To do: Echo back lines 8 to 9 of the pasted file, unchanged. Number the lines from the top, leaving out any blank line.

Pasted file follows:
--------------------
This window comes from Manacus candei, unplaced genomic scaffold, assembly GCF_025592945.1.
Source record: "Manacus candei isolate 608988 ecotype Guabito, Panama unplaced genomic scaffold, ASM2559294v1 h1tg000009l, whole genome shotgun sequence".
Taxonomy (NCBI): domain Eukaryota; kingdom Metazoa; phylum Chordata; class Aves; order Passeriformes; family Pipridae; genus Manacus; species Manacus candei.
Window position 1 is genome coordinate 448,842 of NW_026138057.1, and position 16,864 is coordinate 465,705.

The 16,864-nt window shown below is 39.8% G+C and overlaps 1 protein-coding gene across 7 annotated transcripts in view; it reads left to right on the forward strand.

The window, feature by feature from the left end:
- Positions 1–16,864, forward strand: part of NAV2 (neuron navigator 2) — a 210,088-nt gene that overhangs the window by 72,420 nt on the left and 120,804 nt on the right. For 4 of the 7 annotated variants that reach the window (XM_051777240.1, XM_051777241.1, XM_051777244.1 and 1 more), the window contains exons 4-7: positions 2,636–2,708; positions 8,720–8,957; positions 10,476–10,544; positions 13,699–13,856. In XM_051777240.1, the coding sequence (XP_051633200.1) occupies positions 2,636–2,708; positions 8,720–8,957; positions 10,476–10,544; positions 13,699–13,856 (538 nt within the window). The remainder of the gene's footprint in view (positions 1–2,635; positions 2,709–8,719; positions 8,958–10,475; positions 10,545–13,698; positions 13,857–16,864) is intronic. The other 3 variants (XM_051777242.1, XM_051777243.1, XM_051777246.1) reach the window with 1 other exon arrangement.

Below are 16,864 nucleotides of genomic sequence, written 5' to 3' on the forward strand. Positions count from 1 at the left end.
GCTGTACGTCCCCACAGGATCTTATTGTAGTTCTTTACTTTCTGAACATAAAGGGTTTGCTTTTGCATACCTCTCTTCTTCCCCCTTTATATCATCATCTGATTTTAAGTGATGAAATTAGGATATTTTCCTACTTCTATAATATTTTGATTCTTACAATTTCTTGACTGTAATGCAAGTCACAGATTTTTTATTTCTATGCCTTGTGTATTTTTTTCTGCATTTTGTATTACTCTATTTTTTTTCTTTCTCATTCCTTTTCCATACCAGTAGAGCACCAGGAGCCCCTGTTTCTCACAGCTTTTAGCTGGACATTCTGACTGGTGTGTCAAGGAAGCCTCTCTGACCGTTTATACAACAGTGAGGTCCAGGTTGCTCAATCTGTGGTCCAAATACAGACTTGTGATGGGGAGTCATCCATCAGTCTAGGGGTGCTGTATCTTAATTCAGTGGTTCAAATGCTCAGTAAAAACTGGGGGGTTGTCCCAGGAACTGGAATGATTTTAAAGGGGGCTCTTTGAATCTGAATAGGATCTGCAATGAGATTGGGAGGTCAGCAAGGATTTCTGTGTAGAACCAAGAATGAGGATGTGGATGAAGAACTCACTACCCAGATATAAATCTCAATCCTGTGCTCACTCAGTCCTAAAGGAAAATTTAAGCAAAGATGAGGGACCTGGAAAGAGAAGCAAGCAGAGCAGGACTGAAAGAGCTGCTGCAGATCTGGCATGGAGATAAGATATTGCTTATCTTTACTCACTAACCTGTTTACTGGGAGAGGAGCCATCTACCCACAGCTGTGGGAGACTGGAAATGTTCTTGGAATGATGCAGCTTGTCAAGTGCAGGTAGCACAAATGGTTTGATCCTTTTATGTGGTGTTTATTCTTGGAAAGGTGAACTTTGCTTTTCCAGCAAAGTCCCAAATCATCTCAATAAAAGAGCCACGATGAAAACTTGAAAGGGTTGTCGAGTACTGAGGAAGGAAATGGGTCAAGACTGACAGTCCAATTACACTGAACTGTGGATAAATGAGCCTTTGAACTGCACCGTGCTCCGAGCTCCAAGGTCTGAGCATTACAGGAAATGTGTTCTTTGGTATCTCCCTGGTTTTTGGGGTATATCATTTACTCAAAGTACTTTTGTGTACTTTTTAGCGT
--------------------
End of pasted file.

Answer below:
Below are 16,864 nucleotides of genomic sequence, written 5' to 3' on the forward strand. Positions count from 1 at the left end.
GCTGTACGTCCCCACAGGATCTTATTGTAGTTCTTTACTTTCTGAACATAAAGGGTTTGCTTTTGCATACCTCTCTTCTTCCCCCTTTATATCATCATCTGATTTTAAGTGATGAAATTAGGATATTTTCCTACTTCTATAATATTTTGATTCTTACAATTTCTTGACTGTAATGCAAGTCACAGATTTTTTATTTCTATGCCTTGTGTATTTTTTTCTGCATTTTGTATTACTCTATTTTTTTTCTTTCTCATTCCTTTTCCATACCAGTAGAGCACCAGGAGCCCCTGTTTCTCACAGCTTTTAGCTGGACATTCTGACTGGTGTGTCAAGGAAGCCTCTCTGACCGTTTATACAACAGTGAGGTCCAGGTTGCTCAATCTGTGGTCCAAATACAGACTTGTGATGGGGAGTCATCCATCAGTCTAGGGGTGCTGTATCTTAATTCAGTGGTTCAAATGCTCAGTAAAAACTGGGGGGTTGTCCCAGGAACTGGAATGATTTTAAAGGGGGCTCTTTGAATCTGAATAGGATCTGCAATGAGATTGGGAGGTCAGCAAGGATTTCTGTGTAGAACCAAGAATGAGGATGTGGATGAAGAACTCACTACCCAGATATAAATCTCAATCCTGTGCTCACTCAGTCCTAAAGGAAAATTTAAGCAAAGATGAGGGACCTGGAAAGAGAAGCAAGCAGAGCAGGACTGAAAGAGCTGCTGCAGATCTGGCATGGAGATAAGATATTGCTTATCTTTACTCACTAACCTGTTTACTGGGAGAGGAGCCATCTACCCACAGCTGTGGGAGACTGGAAATGTTCTTGGAATGATGCAGCTTGTCAAGTGCAGGTAGCACAAATGGTTTGATCCTTTTATGTGGTGTTTATTCTTGGAAAGGTGAACTTTGCTTTTCCAGCAAAGTCCCAAATCATCTCAATAAAAGAGCCACGATGAAAACTTGAAAGGGTTGTCGAGTACTGAGGAAGGAAATGGGTCAAGACTGACAGTCCAATTACACTGAACTGTGGATAAATGAGCCTTTGAACTGCACCGTGCTCCGAGCTCCAAGGTCTGAGCATTACAGGAAATGTGTTCTTTGGTATCTCCCTGGTTTTTGGGGTATATCATTTACTCAAAGTACTTTTGTGTACTTTTTAGCGT